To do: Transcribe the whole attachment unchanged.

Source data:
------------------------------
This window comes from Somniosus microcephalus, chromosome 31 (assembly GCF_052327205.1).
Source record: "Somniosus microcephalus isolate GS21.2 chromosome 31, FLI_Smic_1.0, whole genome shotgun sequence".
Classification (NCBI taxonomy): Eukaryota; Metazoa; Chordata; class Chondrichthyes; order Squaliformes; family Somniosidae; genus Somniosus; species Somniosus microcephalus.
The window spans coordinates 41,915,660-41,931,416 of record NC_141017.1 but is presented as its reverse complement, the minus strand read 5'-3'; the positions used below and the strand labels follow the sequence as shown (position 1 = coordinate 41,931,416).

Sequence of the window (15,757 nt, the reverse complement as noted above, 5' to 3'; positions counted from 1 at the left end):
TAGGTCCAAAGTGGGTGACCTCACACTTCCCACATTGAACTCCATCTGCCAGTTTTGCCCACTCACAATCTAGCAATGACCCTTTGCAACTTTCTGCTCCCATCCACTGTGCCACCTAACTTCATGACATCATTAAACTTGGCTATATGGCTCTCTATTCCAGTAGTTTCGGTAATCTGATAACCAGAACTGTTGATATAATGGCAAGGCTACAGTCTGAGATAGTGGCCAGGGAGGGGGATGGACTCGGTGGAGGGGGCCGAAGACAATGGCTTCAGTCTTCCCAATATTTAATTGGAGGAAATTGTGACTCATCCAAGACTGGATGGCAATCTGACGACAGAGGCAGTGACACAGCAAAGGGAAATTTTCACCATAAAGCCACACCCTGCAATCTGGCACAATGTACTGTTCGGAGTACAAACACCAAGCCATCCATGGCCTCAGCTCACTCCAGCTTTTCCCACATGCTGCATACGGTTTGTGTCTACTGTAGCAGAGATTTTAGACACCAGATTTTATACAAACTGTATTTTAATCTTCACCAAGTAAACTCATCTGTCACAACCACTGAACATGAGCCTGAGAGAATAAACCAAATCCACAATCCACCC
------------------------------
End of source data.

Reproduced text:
This window comes from Somniosus microcephalus, chromosome 31 (assembly GCF_052327205.1).
Source record: "Somniosus microcephalus isolate GS21.2 chromosome 31, FLI_Smic_1.0, whole genome shotgun sequence".
Classification (NCBI taxonomy): Eukaryota; Metazoa; Chordata; class Chondrichthyes; order Squaliformes; family Somniosidae; genus Somniosus; species Somniosus microcephalus.
The window spans coordinates 41,915,660-41,931,416 of record NC_141017.1 but is presented as its reverse complement, the minus strand read 5'-3'; the positions used below and the strand labels follow the sequence as shown (position 1 = coordinate 41,931,416).

Sequence of the window (15,757 nt, the reverse complement as noted above, 5' to 3'; positions counted from 1 at the left end):
TAGGTCCAAAGTGGGTGACCTCACACTTCCCACATTGAACTCCATCTGCCAGTTTTGCCCACTCACAATCTAGCAATGACCCTTTGCAACTTTCTGCTCCCATCCACTGTGCCACCTAACTTCATGACATCATTAAACTTGGCTATATGGCTCTCTATTCCAGTAGTTTCGGTAATCTGATAACCAGAACTGTTGATATAATGGCAAGGCTACAGTCTGAGATAGTGGCCAGGGAGGGGGATGGACTCGGTGGAGGGGGCCGAAGACAATGGCTTCAGTCTTCCCAATATTTAATTGGAGGAAATTGTGACTCATCCAAGACTGGATGGCAATCTGACGACAGAGGCAGTGACACAGCAAAGGGAAATTTTCACCATAAAGCCACACCCTGCAATCTGGCACAATGTACTGTTCGGAGTACAAACACCAAGCCATCCATGGCCTCAGCTCACTCCAGCTTTTCCCACATGCTGCATACGGTTTGTGTCTACTGTAGCAGAGATTTTAGACACCAGATTTTATACAAACTGTATTTTAATCTTCACCAAGTAAACTCATCTGTCACAACCACTGAACATGAGCCTGAGAGAATAAACCAAATCCACAATCCACCC